A squealing pig may be feeling fear, but also alerting other individuals of danger. If you growl you will simply be transmitting information about your health status and satisfaction. The range of sounds of these animals is very wide and serves to inform with a wide variety of nuances about their emotional and physiological state. In short, it will issue different vocalizations depending on their living conditions.
The team, made up of Michael P. Mcloughlin and Rebecca Stewart, from Queen Mary University in London, and Alan G. McElligott, from Roehampton University, has observed that animal welfare could be much better if acoustic monitoring was used in the farms. The farmer would receive valuable information about the health or emotional state of their cows, chickens or pigs, as described in an article published in the Journal of Royal Society Interface.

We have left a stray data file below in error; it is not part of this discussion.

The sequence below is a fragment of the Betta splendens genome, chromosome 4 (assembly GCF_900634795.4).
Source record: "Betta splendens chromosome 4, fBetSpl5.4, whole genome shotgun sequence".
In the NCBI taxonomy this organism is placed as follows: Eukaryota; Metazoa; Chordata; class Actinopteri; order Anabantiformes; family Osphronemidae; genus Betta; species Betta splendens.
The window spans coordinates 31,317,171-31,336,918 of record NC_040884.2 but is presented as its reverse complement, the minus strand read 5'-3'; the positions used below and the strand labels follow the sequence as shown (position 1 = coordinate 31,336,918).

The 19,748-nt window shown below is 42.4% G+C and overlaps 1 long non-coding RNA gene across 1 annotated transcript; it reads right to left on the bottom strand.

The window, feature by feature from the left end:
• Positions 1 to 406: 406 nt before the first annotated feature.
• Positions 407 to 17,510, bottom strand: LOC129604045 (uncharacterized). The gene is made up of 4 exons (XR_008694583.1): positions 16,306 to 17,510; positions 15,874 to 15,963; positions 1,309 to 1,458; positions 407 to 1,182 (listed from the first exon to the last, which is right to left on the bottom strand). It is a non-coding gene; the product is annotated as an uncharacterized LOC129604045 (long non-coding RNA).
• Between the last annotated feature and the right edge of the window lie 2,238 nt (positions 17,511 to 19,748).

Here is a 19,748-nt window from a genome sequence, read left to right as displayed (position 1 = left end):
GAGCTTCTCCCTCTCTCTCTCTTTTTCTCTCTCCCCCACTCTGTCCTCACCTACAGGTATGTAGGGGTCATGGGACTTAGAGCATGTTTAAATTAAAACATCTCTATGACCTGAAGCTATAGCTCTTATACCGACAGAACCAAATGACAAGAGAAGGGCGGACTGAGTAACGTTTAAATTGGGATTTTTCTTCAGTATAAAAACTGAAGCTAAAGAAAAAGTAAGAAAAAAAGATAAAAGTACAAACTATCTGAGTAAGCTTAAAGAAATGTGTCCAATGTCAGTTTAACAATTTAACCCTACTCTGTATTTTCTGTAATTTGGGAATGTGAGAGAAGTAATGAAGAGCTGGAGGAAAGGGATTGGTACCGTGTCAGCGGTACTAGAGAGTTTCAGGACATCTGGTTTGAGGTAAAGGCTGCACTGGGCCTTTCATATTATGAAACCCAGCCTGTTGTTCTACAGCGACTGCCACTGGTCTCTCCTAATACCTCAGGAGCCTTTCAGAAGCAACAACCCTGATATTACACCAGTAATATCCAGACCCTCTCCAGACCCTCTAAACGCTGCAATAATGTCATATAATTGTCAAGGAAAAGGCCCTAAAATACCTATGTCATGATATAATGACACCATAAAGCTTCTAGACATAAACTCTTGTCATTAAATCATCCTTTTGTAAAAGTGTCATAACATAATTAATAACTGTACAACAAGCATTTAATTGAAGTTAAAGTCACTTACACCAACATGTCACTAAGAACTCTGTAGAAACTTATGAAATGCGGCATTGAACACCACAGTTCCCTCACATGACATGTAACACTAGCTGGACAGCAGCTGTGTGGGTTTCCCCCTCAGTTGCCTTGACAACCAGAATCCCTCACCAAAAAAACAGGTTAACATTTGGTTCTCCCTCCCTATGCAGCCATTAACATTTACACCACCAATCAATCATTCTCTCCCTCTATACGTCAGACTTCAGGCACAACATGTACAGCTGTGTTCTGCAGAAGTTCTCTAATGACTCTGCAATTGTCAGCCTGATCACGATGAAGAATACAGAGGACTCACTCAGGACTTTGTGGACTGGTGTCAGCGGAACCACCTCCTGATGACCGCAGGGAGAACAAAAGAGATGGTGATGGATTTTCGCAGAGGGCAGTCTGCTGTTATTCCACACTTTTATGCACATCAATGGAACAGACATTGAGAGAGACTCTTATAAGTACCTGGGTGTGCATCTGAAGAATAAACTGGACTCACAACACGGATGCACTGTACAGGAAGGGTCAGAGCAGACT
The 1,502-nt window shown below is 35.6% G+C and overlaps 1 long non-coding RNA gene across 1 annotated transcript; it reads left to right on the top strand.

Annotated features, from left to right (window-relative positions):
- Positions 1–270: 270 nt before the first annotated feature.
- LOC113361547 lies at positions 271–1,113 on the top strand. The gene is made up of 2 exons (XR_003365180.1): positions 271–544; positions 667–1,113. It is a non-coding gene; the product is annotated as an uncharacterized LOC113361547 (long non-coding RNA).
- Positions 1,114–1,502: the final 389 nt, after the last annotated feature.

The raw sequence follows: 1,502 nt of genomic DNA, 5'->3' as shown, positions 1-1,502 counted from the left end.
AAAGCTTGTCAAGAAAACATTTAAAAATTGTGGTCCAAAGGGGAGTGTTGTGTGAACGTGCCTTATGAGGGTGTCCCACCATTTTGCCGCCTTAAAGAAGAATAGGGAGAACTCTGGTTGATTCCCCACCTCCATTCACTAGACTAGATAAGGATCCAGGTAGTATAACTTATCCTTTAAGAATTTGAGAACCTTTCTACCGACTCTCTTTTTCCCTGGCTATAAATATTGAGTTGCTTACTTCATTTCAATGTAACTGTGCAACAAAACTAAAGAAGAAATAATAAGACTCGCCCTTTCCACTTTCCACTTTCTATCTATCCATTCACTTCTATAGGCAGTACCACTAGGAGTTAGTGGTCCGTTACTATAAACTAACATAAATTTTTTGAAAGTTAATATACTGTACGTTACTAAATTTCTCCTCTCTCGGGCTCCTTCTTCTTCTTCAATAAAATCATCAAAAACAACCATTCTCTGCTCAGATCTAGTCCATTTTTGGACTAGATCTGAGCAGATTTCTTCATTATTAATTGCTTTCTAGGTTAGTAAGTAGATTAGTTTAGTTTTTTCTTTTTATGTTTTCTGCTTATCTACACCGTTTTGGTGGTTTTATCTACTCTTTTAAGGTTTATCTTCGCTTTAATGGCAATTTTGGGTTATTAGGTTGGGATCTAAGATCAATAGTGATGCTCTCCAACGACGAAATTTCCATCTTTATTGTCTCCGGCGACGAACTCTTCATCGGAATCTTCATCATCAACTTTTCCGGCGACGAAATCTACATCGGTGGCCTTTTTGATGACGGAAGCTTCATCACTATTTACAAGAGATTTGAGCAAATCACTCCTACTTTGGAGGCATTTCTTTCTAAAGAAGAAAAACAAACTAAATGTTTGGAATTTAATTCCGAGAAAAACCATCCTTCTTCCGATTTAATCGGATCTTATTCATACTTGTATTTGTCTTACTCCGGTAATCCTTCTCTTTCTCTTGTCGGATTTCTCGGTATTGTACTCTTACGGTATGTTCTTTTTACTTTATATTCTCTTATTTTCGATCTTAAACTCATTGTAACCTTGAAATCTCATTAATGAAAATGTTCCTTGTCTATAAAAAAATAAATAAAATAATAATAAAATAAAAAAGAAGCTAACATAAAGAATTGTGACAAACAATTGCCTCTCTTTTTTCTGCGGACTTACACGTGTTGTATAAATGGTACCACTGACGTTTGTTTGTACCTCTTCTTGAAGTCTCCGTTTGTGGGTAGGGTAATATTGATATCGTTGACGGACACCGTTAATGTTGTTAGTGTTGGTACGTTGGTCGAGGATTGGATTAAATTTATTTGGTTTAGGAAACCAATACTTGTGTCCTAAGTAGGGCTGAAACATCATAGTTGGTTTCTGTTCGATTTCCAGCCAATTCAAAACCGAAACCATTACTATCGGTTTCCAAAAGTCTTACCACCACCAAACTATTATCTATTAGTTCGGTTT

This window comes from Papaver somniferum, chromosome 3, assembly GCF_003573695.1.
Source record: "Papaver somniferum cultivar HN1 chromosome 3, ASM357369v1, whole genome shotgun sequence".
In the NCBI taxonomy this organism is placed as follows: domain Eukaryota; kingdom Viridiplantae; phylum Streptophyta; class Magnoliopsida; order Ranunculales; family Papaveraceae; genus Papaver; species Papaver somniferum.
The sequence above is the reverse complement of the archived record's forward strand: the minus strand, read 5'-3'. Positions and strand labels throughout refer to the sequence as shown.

The researchers analyzed and immediately classified the vocalizations of these three species so common in the farms (chicken, cow and pig) According to them, the methods that are commonly used for the ecology or conservation of wild species (for example, hydrophones to locate whales ) would also have an application on farms. ” The chickens and pigs, in particular, are very noisy animals, and their cries indicate if they are stressed if they feel pain or suffering diseases”, indicates McLoughlin.
In addition, the use of these acoustic monitoring technologies could improve livestock production. The installation of microphones on the farms would record and identify, through a specific algorithm, the signs of distress or distress, particularly depending on the duration or volume of the vocalizations. This information would then reach the farmers to put an immediate solution to the problems.
The technology would help care for animals with great precision, allowing the temperature, lighting or ventilation of the space to be modified automatically in response to their vocalizations.